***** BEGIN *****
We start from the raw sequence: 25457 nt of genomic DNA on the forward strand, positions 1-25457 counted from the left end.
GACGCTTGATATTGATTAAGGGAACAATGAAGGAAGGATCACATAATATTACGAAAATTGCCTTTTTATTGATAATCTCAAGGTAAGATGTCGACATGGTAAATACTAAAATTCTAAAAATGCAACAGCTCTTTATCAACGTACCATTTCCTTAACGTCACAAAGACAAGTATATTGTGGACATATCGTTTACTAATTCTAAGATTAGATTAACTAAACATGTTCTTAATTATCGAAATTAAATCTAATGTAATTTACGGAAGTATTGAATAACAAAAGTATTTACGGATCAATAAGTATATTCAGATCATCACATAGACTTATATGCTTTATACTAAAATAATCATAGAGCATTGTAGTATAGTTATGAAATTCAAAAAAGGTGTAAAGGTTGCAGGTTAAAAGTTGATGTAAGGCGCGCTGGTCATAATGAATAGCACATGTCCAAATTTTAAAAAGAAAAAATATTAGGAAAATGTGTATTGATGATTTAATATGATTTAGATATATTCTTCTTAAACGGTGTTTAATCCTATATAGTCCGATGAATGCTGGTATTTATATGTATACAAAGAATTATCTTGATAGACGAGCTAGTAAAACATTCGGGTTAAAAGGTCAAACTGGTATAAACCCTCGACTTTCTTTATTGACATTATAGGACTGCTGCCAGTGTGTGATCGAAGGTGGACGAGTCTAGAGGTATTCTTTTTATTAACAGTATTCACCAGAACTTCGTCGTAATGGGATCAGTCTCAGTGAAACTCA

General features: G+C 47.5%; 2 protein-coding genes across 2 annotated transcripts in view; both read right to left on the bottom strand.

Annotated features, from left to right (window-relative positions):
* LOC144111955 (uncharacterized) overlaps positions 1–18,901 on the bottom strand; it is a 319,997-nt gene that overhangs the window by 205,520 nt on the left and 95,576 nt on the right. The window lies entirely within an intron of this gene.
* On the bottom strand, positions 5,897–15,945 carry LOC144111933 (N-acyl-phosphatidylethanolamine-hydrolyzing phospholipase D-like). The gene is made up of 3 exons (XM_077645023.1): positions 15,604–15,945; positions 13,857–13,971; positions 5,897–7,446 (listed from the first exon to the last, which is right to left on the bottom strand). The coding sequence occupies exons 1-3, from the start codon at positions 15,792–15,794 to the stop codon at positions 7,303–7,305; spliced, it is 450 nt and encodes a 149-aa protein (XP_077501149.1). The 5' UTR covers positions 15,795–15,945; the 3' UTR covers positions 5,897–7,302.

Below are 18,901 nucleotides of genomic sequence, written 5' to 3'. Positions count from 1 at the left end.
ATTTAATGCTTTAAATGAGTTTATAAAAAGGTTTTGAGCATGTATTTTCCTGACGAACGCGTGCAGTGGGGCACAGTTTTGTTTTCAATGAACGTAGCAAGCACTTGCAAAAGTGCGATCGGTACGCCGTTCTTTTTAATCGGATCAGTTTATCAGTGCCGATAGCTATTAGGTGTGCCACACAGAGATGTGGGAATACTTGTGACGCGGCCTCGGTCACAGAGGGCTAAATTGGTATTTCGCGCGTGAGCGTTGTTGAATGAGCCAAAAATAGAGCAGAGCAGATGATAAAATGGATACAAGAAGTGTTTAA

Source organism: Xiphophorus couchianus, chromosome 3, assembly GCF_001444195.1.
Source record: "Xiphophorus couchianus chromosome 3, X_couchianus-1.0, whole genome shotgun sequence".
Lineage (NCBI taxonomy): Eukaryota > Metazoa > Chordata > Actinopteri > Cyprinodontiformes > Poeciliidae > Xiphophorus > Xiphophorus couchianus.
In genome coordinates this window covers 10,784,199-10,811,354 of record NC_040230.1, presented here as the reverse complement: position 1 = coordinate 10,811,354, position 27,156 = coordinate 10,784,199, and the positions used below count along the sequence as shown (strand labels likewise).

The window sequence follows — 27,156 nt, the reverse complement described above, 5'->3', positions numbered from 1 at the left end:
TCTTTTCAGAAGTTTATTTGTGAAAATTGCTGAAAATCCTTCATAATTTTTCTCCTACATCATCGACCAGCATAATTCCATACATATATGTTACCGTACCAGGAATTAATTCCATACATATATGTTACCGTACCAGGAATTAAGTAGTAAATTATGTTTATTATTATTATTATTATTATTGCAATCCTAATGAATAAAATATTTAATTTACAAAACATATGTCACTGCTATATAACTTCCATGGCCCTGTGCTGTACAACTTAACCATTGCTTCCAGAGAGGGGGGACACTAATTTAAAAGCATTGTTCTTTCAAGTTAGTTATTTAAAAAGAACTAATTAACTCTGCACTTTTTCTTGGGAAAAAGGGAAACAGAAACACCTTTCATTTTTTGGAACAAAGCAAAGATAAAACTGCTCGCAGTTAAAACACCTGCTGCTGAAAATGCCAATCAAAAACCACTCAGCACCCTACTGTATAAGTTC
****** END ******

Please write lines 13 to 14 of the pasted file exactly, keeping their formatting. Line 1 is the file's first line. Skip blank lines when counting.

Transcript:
The window sequence follows — 27,156 nt, the reverse complement described above, 5'->3', positions numbered from 1 at the left end:
TCTTTTCAGAAGTTTATTTGTGAAAATTGCTGAAAATCCTTCATAATTTTTCTCCTACATCATCGACCAGCATAATTCCATACATATATGTTACCGTACCAGGAATTAATTCCATACATATATGTTACCGTACCAGGAATTAAGTAGTAAATTATGTTTATTATTATTATTATTATTATTGCAATCCTAATGAATAAAATATTTAATTTACAAAACATATGTCACTGCTATATAACTTCCATGGCCCTGTGCTGTACAACTTAACCATTGCTTCCAGAGAGGGGGGACACTAATTTAAAAGCATTGTTCTTTCAAGTTAGTTATTTAAAAAGAACTAATTAACTCTGCACTTTTTCTTGGGAAAAAGGGAAACAGAAACACCTTTCATTTTTTGGAACAAAGCAAAGATAAAACTGCTCGCAGTTAAAACACCTGCTGCTGAAAATGCCAATCAAAAACCACTCAGCACCCTACTGTATAAGTTC